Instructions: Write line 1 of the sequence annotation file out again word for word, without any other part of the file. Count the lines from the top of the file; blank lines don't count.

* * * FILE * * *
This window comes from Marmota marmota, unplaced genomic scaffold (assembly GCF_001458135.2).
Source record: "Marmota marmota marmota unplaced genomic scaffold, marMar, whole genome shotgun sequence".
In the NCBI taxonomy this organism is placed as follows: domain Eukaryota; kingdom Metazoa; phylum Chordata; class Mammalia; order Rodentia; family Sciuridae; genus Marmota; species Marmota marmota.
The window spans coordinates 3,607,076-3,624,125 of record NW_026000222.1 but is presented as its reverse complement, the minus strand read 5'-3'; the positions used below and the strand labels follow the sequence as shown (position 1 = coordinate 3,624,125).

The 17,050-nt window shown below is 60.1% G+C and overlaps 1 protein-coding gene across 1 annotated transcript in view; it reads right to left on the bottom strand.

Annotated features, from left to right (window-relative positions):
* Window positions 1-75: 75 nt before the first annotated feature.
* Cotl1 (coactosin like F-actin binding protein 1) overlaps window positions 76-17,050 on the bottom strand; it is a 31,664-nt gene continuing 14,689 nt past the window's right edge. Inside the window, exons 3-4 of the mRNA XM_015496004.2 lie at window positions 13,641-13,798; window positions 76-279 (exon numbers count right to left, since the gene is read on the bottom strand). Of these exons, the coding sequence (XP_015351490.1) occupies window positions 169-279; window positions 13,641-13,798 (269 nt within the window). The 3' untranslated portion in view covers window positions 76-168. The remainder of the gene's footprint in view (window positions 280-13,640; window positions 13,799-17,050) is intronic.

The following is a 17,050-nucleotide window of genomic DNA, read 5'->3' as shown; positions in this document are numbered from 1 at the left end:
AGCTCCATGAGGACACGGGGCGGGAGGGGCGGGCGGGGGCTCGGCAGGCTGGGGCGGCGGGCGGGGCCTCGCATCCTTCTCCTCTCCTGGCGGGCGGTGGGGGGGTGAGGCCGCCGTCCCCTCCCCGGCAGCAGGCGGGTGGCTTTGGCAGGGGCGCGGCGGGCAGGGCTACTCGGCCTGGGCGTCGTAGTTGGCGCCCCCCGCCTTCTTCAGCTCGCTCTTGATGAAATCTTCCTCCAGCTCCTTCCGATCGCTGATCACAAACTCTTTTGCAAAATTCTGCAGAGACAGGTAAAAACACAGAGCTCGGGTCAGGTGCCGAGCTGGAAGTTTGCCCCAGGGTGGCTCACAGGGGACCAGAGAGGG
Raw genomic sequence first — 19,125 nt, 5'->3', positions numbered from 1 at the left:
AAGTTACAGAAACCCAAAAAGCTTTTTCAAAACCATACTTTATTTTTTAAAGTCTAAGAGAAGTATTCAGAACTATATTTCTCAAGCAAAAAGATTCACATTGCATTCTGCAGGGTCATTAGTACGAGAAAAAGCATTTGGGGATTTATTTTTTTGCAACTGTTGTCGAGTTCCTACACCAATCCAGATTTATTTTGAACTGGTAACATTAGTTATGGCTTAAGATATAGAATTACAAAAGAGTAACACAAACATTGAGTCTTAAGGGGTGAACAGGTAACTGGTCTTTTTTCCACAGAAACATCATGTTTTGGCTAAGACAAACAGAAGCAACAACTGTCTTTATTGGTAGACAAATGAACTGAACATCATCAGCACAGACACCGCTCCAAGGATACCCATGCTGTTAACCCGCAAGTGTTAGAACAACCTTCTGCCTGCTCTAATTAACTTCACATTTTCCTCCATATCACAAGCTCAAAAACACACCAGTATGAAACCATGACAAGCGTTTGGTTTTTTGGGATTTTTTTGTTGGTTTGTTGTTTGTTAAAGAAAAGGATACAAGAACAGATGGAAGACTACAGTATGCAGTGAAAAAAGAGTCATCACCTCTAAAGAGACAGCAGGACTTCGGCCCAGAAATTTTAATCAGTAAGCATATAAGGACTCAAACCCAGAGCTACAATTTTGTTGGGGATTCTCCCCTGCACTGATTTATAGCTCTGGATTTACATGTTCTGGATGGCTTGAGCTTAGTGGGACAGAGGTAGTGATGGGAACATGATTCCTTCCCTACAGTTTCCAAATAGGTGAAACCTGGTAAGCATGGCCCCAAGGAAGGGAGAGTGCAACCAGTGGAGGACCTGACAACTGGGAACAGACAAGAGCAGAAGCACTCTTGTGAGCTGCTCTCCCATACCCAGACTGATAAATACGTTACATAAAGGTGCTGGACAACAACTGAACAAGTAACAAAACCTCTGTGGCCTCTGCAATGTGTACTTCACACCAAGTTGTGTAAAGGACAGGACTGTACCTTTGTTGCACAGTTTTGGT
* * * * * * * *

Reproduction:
This window comes from Marmota marmota, unplaced genomic scaffold (assembly GCF_001458135.2).